The 21st Century Skills model fits well inside the English language classroom as this approach encourages students to engage with a globalized world. We can help our students prepare for this globalized world by incorporating more interactive activities into our classrooms. Activities that require students to make videos, audio journals, or web-based writing not only allow them to practice their language, but also to learn technology skills along the way.
Want to learn more? Check out these resources:
Pimienta, D., Prado, D., & Blanco, Á. (2009). Twelve years of measuring linguistic diversity in the Internet: balance and perspectives. Paris: United Nations Educational, Scientific and Cultural Organization.
Teachers looking to use technology in the classroom can face difficulties, especially if your students don’t have regular access to a computer. However, as smartphones and tablets become more common, we can take advantage of them for classroom activities. This bring-your-own-device (BYOD) approach can help incorporate technology into our classroom practice without the need for every student to have a personal computer.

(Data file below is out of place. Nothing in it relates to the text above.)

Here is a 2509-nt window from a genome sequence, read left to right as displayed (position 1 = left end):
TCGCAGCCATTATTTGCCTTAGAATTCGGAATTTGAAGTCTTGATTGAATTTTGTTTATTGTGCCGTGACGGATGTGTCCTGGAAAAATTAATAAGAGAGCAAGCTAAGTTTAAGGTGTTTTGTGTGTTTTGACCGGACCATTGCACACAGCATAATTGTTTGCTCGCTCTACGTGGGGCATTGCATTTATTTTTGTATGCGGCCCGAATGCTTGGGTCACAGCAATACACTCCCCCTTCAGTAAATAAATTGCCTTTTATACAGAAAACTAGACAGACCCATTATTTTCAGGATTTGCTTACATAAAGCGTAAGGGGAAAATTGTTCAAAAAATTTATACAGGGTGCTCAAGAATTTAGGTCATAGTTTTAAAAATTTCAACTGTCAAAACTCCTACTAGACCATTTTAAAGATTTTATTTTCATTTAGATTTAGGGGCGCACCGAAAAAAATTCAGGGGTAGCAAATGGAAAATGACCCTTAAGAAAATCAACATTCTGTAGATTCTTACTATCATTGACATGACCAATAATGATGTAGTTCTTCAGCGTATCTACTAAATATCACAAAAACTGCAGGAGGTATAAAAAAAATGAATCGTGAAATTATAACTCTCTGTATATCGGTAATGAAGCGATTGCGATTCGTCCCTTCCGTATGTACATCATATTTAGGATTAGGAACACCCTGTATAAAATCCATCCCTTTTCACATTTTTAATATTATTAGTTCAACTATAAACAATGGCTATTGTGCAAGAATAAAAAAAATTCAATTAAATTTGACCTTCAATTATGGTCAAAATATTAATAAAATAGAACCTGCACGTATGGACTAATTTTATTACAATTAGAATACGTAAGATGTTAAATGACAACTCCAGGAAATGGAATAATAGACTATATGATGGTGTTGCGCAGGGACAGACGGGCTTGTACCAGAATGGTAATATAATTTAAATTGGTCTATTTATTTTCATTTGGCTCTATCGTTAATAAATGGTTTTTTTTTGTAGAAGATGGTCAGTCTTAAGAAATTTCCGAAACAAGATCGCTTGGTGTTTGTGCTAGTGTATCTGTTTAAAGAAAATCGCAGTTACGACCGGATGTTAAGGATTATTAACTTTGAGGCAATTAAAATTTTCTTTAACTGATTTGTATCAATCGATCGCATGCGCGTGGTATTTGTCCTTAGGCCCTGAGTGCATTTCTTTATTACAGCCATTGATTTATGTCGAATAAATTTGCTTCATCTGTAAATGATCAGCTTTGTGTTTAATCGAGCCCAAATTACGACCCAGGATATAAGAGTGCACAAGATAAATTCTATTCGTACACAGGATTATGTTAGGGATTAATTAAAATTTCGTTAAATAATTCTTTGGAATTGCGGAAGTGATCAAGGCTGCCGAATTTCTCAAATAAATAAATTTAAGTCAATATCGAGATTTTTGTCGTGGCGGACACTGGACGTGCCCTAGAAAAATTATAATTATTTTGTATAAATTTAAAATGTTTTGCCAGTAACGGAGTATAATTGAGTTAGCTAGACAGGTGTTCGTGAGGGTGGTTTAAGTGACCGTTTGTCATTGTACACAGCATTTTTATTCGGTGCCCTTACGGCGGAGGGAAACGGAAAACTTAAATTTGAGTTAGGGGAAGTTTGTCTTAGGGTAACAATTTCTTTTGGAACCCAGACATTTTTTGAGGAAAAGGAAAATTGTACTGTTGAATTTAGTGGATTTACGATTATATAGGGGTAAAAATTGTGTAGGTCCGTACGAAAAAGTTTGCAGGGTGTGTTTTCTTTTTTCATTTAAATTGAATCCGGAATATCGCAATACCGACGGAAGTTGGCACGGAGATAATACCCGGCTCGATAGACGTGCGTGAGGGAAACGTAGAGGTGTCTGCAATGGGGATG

In this week’s Teacher’s Corner, we will explore a variety of Internet-based tools that can be used in the BYOD classroom. Each of these tools has their own strengths and weaknesses, so it is important to explore them thoroughly before using them in the classroom. The benefits of each can be hard to determine as it will depend on your classroom context, learning objectives, and student needs. However, Chapelle (2001) outlines six criteria for evaluating technology tools for the classroom. These six criteria can be an effective way of thinking about technology tools and whether or not you should use them in your classroom.
Chapelle’s (2001) criteria for evaluating technology for the language classroom are:
1. Language learning potential: Does the technology allow for my students to acquire language or use the language in practice?
2. Learner fit: Does the technology match my students’ needs and abilities? Will it be easy for them to use and understand?
3. Meaning focus: When using technology, the teacher must decide how to use the technology to teach specific language material. Be sure to ask yourself: how can I use this technology to deliver learning to my students? What do I want to teach with this technology?
4. Authenticity: Does the technology let my students use their language in creative ways? Do they get to see and use language in a specific context?